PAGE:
Tell them that every job that they take must give them skills to take to their next job, and when they are cast out into the street because their employer wanted to make his first-quarter earnings look better, it’s no reflection upon them.

    I could go on in this vein, but you would think me bitter, and of course, I am not bitter. The most valuable thing that you can tell anyone starting out is to learn, as the Chinese phrase has it, “to eat bitterness.” End of rant.

  2. Kamraj Subramanian

    I would also like to add another resource here. Jigsaw Academy, the Online School of Analytics. They have some great courses and certifications in Data Analytics and Big data and have been rated among the best online analytics training institutes. Their blog also has some very interesting resources. I did a couple of courses with them and I must say my experience has been fantastic and as they focus on industry relevant skills, I think what you learn with them really allows you to hit the ground running as a data analyst.”

  3. George Danner

    Hi Linda–

    There’s one subtle thing I have noticed that separates the good data scientists from the really great data scientists: the ability to draw. If you ask one of them to explain their most recent project and they cannot wait to get on a whiteboard and draw it out in clear, simple graphics, then most likely you have an excellent candidate. If you don’t have those skills and aspire to become a data scientist, get a proficiency in technical drawing – Visio, Omnigraffle, or Illustrator – pick your tool.

  4. Ramani Natarajan

    Hi Linda,

    This is a good article to which I would like to add that one of the most important skill in a Data Scientist’s toolbox is to communicate the procedure and results. Visual creativity is a must and I don’t mean just creating pretty PowerPoint presentations. Having said this, these are my take on some requisites for a Data Science professional:

    Scripting Languages: Python, some Java.If the candidate has exposure to C the candidate would have learned the basics of memory manipulation and would have gotten an idea of computational complexity
    Command Line Scripting: sort, uniq, grap, awk, cowsay, set, cut, find, xargs, and lots more. Given the custom nature of projects Data Scientists handle, command line familiarity is a must. At the end of the day, ability to script from scratch allows for more control over the data and the algorithm that eventually gets implemented.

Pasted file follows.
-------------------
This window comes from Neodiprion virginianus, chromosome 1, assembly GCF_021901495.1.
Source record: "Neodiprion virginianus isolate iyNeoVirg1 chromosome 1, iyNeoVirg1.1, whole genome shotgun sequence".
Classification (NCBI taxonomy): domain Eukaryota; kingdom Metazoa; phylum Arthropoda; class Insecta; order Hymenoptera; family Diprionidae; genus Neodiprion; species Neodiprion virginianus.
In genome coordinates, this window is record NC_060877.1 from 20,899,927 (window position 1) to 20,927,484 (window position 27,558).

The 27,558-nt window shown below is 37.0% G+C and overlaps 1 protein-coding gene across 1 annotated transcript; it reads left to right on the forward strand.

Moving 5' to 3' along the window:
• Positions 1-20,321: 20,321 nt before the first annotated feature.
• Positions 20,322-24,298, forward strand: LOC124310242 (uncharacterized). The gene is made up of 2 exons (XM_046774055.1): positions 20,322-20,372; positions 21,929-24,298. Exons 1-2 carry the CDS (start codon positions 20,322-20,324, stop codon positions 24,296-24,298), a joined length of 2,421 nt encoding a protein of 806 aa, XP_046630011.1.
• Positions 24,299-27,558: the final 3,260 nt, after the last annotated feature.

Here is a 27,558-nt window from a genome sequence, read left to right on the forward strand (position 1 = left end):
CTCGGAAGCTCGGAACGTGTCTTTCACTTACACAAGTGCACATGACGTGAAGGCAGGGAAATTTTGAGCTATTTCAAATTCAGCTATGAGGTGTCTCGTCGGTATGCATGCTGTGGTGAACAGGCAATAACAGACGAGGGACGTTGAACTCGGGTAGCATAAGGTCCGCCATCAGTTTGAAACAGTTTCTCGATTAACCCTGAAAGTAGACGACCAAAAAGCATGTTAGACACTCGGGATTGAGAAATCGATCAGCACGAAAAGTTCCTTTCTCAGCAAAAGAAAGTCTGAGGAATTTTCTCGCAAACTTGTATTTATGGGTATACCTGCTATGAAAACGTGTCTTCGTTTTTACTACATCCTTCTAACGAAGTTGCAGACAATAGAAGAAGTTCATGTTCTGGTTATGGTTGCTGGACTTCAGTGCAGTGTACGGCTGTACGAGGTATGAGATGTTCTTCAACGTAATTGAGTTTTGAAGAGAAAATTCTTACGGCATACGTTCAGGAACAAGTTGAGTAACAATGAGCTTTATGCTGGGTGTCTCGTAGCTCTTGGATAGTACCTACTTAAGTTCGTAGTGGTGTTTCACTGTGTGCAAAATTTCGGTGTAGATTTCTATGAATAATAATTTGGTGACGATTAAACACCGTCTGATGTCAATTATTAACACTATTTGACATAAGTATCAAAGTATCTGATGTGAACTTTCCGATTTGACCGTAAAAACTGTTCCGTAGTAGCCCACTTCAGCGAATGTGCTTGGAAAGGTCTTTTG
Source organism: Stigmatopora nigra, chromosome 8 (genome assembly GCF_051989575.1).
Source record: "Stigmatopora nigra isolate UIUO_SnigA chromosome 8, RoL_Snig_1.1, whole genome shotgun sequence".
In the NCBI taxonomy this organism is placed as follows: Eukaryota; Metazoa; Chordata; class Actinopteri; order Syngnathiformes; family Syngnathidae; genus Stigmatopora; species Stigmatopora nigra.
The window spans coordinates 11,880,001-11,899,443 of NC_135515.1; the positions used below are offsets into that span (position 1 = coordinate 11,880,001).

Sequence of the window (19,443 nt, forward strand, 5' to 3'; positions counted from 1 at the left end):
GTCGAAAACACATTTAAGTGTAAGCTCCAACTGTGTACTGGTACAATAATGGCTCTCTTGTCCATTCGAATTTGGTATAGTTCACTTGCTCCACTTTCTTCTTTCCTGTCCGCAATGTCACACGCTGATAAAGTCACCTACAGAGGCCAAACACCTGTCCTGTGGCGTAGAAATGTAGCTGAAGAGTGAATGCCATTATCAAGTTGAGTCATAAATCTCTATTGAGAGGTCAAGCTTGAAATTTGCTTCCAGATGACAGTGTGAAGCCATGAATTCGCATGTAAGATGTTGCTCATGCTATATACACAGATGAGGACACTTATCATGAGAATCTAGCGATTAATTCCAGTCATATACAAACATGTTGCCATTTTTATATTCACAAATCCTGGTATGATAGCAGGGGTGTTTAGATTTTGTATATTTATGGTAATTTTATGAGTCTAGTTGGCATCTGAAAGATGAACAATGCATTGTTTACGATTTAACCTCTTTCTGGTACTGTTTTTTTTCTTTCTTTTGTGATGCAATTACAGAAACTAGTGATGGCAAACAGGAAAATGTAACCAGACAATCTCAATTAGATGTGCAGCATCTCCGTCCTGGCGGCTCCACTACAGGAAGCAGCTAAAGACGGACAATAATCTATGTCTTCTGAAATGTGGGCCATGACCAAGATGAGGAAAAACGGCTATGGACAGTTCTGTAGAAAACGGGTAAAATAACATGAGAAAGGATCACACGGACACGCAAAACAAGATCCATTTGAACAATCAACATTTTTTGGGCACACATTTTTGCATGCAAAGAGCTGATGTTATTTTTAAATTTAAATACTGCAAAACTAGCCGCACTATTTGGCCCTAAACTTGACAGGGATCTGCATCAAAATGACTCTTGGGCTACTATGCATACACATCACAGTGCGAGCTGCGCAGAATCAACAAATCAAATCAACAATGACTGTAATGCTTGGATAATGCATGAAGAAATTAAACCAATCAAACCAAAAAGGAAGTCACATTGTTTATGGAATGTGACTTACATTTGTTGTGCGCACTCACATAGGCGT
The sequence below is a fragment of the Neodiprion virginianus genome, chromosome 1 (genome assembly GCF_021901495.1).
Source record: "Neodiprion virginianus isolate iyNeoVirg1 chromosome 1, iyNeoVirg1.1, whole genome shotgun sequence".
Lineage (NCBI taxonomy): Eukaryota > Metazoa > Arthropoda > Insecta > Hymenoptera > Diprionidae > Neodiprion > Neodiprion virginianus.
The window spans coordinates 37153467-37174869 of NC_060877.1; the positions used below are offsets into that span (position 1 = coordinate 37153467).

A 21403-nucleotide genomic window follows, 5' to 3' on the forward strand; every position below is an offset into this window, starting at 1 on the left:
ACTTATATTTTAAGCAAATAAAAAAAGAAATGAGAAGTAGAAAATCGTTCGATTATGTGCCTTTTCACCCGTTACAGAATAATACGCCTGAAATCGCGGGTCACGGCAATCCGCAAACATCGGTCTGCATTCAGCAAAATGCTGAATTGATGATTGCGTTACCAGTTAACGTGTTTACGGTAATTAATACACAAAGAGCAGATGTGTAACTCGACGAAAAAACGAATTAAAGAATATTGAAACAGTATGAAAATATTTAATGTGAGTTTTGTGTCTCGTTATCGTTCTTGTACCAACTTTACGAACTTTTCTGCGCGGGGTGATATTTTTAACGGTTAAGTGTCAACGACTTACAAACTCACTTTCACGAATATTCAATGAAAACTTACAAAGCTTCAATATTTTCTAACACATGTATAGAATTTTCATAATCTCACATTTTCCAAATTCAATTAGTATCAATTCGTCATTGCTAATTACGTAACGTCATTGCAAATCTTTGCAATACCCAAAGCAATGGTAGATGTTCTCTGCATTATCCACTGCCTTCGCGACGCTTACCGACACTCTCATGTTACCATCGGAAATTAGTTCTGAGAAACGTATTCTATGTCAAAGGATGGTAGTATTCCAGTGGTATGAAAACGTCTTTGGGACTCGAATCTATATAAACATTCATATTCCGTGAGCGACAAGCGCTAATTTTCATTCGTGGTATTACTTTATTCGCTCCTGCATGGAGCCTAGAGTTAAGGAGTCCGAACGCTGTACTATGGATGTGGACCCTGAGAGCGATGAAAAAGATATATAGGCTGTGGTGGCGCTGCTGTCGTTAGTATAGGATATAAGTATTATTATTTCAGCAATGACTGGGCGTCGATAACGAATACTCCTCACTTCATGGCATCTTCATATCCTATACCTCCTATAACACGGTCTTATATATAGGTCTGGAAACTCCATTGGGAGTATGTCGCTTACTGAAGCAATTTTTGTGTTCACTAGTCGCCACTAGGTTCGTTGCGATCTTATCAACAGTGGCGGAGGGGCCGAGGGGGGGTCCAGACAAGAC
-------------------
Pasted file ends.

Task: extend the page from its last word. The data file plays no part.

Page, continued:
Statistical Packages: R, SAS, ideally, one of the two at a minimum
    Data Mining: KNIME, Salford Predictive Modeler, SPSS Modeler, or some such package that will allow for rapid data mining with smaller datasets for a quick turnaround without having to sling code.
    Analysis: NumPy, SciPy, SciKit Learn, Celery, and some vicious googling skillz to unearth information already on the web
    Graphics: GIMP, Inkspace, ePix, Asymptote, etc.
    Web: Django, HTML5,
    Databases: MySQL, MongoDB, CouchDB, HBase, etc
    Big Data: The Hadoop ecosystem.

  5. LHM

    This newly evolving field is fascinating. My husband and I have always said that it sounds like the combination of me and him–I have a PhD in social science research with a quantitative emphasis and statistics expertise, and he is a computer programmer in the vein of C++ and scripting languages. He is an expert at manipulating unstructured data. Interesting to read about these positions as they grow.

    • Lynne Thomson

      I think you put your finger on the problems with this… they are looking for unicorns: people with awesome technical skills AND domain expertise AND visualization… I’m surprised they haven’t specified singing and dancing as well. Organizations function because the combination of several people is more powerful than any individual.

  6. Aaron McManus

    Thanks, this was valuable information! I didn’t realize that coding was essential – that’s interesting to know. I’d be curious to know more about the soft skills that you see as essential; it seems like emotional intelligence would be very valuable for data scientists to connect with their audiences and help apply the information they’re crunching.

  7. S Kirpalani

    Hi Linda,
    I think “An Eye For Detail’ is very important, along with good storytelling and visualization skills.
    As regards SAS and/or R, if you are catering to a SAP audience, then SAP tools like HANA along with R could be used.

  8. Anand

    I have completed many data science related MOOC’s and am good at it. However i got a rude awekening when I tried to apply data science in the real world. The data needed for analysis will not be readily available to you. So along with the skills mentioned in this article you definitely need the people skills to convince the data holders to give you the data and once you have the data you need the skills to parse the data (a very cumbersome process) to get the relevant information needed for the analysis.

    • hassan

      which MOOC’s did you take and i wonder whether courses in Edx and Coursea really benefit in terms of learning the concepts as effectively as in classroom. Please specify the courses that you took and how it benefited you with the level of expertise you already had in the data analysis when you joined these courses.

  9. Quantsauce

    This is an exciting new field and career path for individuals strong in Math and statistics.

    I wonder if there are many data scientist that have degrees in economics..



  1.  Linda Burtch on the Skills Data Scientists Need - Analytics Training Blog
  2.  Burtch Works 2015 Predictions - Analytics/Data Science Hiring
  3.  4 Ways to Spot a Fake Data Scientist - Burtch Works
  4.  Not Just a Title: How to Identify a Data Scientist - Burtch Works
  5.  Educating Future Data Scientists in Real-Time Analytics
  6.  Nate Silver and Skills for Data Science | Computing with Data
  7.  What is a Data Scientist? An In-Depth Look
  8.  What makes a great data scientist? | Aviana Global
  9.  How to Become a Data Scientist - IT-oLogy
  10.  The Skills You Need To Launch A Data Science Career | Udacity